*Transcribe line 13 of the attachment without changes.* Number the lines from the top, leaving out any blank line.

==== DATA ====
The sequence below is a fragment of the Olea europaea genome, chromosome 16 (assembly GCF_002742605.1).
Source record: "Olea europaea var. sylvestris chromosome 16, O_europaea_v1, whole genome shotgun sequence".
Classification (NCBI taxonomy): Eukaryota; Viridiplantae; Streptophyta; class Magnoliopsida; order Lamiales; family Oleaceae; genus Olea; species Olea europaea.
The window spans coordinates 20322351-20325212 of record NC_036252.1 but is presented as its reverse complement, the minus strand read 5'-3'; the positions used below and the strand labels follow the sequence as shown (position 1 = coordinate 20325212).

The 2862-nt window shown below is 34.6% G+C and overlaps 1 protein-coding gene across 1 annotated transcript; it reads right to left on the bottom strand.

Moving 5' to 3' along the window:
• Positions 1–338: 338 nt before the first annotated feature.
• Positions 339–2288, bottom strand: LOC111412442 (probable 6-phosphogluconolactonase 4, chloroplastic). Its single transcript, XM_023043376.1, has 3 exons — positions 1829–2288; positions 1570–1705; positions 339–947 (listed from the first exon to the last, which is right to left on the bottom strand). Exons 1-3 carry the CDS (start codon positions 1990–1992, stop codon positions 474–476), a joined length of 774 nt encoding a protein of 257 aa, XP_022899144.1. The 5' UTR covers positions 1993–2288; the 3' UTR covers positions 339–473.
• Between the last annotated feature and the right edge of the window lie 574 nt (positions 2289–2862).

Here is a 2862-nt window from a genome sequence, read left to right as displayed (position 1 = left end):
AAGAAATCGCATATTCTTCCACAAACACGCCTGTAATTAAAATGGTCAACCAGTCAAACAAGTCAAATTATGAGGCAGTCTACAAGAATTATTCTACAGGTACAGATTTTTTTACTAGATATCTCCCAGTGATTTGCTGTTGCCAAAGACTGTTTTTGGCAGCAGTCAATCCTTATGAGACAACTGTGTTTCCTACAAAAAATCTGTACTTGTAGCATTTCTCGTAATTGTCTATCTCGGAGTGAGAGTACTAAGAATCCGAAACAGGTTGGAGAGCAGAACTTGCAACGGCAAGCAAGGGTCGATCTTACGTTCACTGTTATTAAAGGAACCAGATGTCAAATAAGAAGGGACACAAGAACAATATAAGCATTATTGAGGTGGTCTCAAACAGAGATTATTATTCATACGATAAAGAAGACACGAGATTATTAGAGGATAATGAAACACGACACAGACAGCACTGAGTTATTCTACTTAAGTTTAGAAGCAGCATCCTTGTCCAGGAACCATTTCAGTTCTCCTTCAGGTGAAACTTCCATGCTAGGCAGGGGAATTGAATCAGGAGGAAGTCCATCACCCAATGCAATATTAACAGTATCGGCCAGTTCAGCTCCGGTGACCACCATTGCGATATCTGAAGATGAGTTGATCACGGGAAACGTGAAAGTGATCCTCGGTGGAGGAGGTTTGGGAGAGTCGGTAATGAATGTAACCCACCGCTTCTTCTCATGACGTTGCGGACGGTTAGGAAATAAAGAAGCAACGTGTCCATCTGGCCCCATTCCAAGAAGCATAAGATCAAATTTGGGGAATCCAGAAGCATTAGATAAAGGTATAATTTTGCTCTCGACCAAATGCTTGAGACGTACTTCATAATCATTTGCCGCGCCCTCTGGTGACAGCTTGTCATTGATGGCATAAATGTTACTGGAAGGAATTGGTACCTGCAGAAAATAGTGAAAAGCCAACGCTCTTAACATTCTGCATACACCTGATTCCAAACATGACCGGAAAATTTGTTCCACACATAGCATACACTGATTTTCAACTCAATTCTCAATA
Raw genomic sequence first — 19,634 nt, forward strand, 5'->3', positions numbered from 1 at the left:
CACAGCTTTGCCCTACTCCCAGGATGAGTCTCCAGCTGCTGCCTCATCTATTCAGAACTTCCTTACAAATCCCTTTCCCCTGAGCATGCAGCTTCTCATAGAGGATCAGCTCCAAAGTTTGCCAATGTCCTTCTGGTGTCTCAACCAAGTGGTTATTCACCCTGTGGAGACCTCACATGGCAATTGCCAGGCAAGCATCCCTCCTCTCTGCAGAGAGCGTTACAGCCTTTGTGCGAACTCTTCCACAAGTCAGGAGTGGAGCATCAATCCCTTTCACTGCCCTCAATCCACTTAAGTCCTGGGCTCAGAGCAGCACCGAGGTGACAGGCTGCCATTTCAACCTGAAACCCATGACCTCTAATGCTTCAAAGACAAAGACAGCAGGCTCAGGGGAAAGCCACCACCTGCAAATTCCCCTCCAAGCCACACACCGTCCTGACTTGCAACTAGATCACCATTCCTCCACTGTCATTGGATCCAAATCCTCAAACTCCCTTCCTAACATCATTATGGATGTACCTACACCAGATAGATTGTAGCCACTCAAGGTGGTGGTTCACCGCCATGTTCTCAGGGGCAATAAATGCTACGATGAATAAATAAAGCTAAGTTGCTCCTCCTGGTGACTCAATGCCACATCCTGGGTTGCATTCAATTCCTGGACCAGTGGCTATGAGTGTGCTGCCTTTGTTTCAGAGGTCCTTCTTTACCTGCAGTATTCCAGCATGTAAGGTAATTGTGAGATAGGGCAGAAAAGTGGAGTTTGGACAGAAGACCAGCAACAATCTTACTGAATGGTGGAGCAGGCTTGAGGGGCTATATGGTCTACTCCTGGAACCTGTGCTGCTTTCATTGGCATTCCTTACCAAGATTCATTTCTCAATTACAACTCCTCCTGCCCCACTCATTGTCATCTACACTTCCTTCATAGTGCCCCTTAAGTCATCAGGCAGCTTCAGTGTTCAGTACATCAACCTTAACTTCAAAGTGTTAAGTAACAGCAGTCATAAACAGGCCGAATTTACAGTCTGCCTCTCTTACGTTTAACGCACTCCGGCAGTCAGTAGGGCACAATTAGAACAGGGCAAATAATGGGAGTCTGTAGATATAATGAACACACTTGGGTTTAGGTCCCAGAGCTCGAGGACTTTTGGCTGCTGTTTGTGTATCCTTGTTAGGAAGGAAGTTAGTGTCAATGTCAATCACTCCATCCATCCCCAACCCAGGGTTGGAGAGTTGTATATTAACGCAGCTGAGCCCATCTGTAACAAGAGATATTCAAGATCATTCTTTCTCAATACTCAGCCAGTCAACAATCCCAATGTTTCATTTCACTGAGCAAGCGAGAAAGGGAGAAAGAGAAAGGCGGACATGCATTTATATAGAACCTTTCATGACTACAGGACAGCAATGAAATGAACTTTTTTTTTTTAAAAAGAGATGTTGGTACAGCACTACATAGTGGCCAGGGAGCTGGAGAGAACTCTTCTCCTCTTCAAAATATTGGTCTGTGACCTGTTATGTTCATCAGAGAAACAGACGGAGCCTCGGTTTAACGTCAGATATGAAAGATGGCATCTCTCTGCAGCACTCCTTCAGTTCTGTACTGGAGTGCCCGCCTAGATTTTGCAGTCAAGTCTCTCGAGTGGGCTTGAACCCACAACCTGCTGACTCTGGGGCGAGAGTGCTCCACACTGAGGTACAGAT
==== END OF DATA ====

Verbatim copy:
CACAGCTTTGCCCTACTCCCAGGATGAGTCTCCAGCTGCTGCCTCATCTATTCAGAACTTCCTTACAAATCCCTTTCCCCTGAGCATGCAGCTTCTCATAGAGGATCAGCTCCAAAGTTTGCCAATGTCCTTCTGGTGTCTCAACCAAGTGGTTATTCACCCTGTGGAGACCTCACATGGCAATTGCCAGGCAAGCATCCCTCCTCTCTGCAGAGAGCGTTACAGCCTTTGTGCGAACTCTTCCACAAGTCAGGAGTGGAGCATCAATCCCTTTCACTGCCCTCAATCCACTTAAGTCCTGGGCTCAGAGCAGCACCGAGGTGACAGGCTGCCATTTCAACCTGAAACCCATGACCTCTAATGCTTCAAAGACAAAGACAGCAGGCTCAGGGGAAAGCCACCACCTGCAAATTCCCCTCCAAGCCACACACCGTCCTGACTTGCAACTAGATCACCATTCCTCCACTGTCATTGGATCCAAATCCTCAAACTCCCTTCCTAACATCATTATGGATGTACCTACACCAGATAGATTGTAGCCACTCAAGGTGGTGGTTCACCGCCATGTTCTCAGGGGCAATAAATGCTACGATGAATAAATAAAGCTAAGTTGCTCCTCCTGGTGACTCAATGCCACATCCTGGGTTGCATTCAATTCCTGGACCAGTGGCTATGAGTGTGCTGCCTTTGTTTCAGAGGTCCTTCTTTACCTGCAGTATTCCAGCATGTAAGGTAATTGTGAGATAGGGCAGAAAAGTGGAGTTTGGACAGAAGACCAGCAACAATCTTACTGAATGGTGGAGCAGGCTTGAGGGGCTATATGGTCTACTCCTGGAACCTGTGCTGCTTTCATTGGCATTCCTTACCAAGATTCATTTCTCAATTACAACTCCTCCTGCCCCACTCATTGTCATCTACACTTCCTTCATAGTGCCCCTTAAGTCATCAGGCAGCTTCAGTGTTCAGTACATCAACCTTAACTTCAAAGTGTTAAGTAACAGCAGTCATAAACAGGCCGAATTTACAGTCTGCCTCTCTTACGTTTAACGCACTCCGGCAGTCAGTAGGGCACAATTAGAACAGGGCAAATAATGGGAGTCTGTAGATATAATGAACACACTTGGGTTTAGGTCCCAGAGCTCGAGGACTTTTGGCTGCTGTTTGTGTATCCTTGTTAGGAAGGAAGTTAGTGTCAATGTCAATCACTCCATCCATCCCCAACCCAGGGTTGGAGAGTTGTATATTAACGCAGCTGAGCCCATCTGTAACAAGAGATATTCAAGATCATTCTTTCTCAATACTCAGCCAGTCAACAATCCCAATGTTTCATTTCACTGAGCAAGCGAGAAAGGGAGAAAGAGAAAGGCGGACATGCATTTATATAGAACCTTTCATGACTACAGGACAGCAATGAAATGAACTTTTTTTTTTTAAAAAGAGATGTTGGTACAGCACTACATAGTGGCCAGGGAGCTGGAGAGAACTCTTCTCCTCTTCAAAATATTGGTCTGTGACCTGTTATGTTCATCAGAGAAACAGACGGAGCCTCGGTTTAACGTCAGATATGAAAGATGGCATCTCTCTGCAGCACTCCTTCAGTTCTGTACTGGAGTGCCCGCCTAGATTTTGCAGTCAAGTCTCTCGAGTGGGCTTGAACCCACAACCTGCTGACTCTGGGGCGAGAGTGCTCCACACTGAGGTACAGAT